PACE AND DIRECTION OF GLOBAL CHANGE A CHALLENGE FOR PACIFIC NATIONS SAYS LUXTONCommerce
Minister of Commerce, Hon John Luxton, told the Fiji/New Zealand Business Councils' Joint Conference in Fiji on Saturday, that the pace and direction of regional and global change was a challenge for small Pacific Nations such as Fiji and New Zealand, and should not be underestimated.
"This is a timely and important opportunity to consider the topic freeing up trade in the South Pacific. Globalisation cannot be stopped. It will march on. And as it does, gaps and inequalities between those who competitively develop their economies, and those who do not, will continue to grow," the Minister told the Business Council meeting.
Pacific Island countries faced the challenge of deciding whether to try to move with the change or not, the Minister said. "Most of the rest of the global community will continue to liberalise. Being left behind, as other continue to evolve and change, means slower growth and lowering standards of living. Those slow to keep up become inefficient, stifle private sector development and face increasing pressure for migration," he said.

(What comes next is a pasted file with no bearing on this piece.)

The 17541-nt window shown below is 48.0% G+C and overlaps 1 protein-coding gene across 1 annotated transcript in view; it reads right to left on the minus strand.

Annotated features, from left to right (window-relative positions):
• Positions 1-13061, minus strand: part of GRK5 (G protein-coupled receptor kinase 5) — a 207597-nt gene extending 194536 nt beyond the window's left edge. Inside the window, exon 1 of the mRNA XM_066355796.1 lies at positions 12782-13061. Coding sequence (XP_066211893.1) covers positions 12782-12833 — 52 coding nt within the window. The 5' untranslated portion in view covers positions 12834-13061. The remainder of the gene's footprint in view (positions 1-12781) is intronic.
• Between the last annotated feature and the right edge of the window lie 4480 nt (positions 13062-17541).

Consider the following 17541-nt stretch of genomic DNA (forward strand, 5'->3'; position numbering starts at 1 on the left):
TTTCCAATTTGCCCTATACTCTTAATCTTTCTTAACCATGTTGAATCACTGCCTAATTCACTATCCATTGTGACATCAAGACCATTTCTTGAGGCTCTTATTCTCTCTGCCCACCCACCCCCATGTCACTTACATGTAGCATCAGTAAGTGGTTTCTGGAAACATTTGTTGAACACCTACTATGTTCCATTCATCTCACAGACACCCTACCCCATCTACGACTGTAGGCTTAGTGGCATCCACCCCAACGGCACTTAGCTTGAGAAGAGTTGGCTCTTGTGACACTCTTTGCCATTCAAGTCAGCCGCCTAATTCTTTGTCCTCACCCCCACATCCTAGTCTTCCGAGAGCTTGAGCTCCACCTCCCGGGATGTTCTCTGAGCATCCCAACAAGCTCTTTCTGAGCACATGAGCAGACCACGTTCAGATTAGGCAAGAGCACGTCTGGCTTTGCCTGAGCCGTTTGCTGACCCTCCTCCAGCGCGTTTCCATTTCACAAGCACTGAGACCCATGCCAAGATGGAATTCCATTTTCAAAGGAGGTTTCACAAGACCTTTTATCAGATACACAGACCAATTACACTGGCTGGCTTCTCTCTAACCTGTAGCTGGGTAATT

Mr Luxton said that New Zealand's response to globalisation as a small nation had been to change its direction from one of heavy protection to one which opened up to trade and competition progressively. This had improved New Zealand's position.
"While New Zealand has been buffeted by the Asian situation we are fundamentally sound as a result of 15 years of restructuring. We have become more flexible, responsive, innovative and market focussed. I am confident that our prospects for recovery will be assisted by New Zealand's strong financial fundamentals, prudent Government policies, and enhanced international competitiveness. We have reformed to achieve smaller, more efficient government, a flexible labour market, low inflation and floating exchange rates.
But New Zealand still has work to do he said. "We are now looking at a number of reforms, for example local government reform in roads and transportation, water supplies and amalgamations. We cannot afford to put up expensive barriers or to subsidise less efficient parts of our economy. We must continue to lower costs of doing business, open up trade, and make ourselves more internationally competitive," Mr Luxton concluded
The Fiji Government was represented by the Honourable Paul Manueli, Acting Minister for Foreign Affairs and External Trade. Also present were their Excellencies the New Zealand High Commissioner to Fiji, Mr Tia Barrett and the Fiji High Commissioner to New Zealand, Mr Isimeli Bainimara and 61 delegates.